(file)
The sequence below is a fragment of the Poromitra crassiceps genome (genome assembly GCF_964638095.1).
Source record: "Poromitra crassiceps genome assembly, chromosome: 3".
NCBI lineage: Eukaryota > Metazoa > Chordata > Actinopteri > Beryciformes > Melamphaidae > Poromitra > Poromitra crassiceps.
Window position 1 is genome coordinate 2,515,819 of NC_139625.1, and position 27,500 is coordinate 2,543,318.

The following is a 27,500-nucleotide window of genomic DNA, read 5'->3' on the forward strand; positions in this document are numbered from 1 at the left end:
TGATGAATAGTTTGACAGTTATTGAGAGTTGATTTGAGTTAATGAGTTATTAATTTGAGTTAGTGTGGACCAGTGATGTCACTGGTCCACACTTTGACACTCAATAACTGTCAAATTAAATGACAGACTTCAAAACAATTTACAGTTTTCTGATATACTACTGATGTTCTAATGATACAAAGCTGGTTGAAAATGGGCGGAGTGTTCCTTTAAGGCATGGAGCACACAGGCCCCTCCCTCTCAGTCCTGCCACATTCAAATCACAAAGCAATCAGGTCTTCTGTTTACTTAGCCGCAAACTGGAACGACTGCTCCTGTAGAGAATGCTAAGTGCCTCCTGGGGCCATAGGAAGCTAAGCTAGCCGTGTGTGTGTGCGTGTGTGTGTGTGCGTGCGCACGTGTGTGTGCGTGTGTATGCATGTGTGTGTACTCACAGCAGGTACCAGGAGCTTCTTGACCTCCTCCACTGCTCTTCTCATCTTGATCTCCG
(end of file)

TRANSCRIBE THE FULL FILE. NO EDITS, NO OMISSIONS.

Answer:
The sequence below is a fragment of the Poromitra crassiceps genome (genome assembly GCF_964638095.1).
Source record: "Poromitra crassiceps genome assembly, chromosome: 3".
NCBI lineage: Eukaryota > Metazoa > Chordata > Actinopteri > Beryciformes > Melamphaidae > Poromitra > Poromitra crassiceps.
Window position 1 is genome coordinate 2,515,819 of NC_139625.1, and position 27,500 is coordinate 2,543,318.

The following is a 27,500-nucleotide window of genomic DNA, read 5'->3' on the forward strand; positions in this document are numbered from 1 at the left end:
TGATGAATAGTTTGACAGTTATTGAGAGTTGATTTGAGTTAATGAGTTATTAATTTGAGTTAGTGTGGACCAGTGATGTCACTGGTCCACACTTTGACACTCAATAACTGTCAAATTAAATGACAGACTTCAAAACAATTTACAGTTTTCTGATATACTACTGATGTTCTAATGATACAAAGCTGGTTGAAAATGGGCGGAGTGTTCCTTTAAGGCATGGAGCACACAGGCCCCTCCCTCTCAGTCCTGCCACATTCAAATCACAAAGCAATCAGGTCTTCTGTTTACTTAGCCGCAAACTGGAACGACTGCTCCTGTAGAGAATGCTAAGTGCCTCCTGGGGCCATAGGAAGCTAAGCTAGCCGTGTGTGTGTGCGTGTGTGTGTGTGCGTGCGCACGTGTGTGTGCGTGTGTATGCATGTGTGTGTACTCACAGCAGGTACCAGGAGCTTCTTGACCTCCTCCACTGCTCTTCTCATCTTGATCTCCG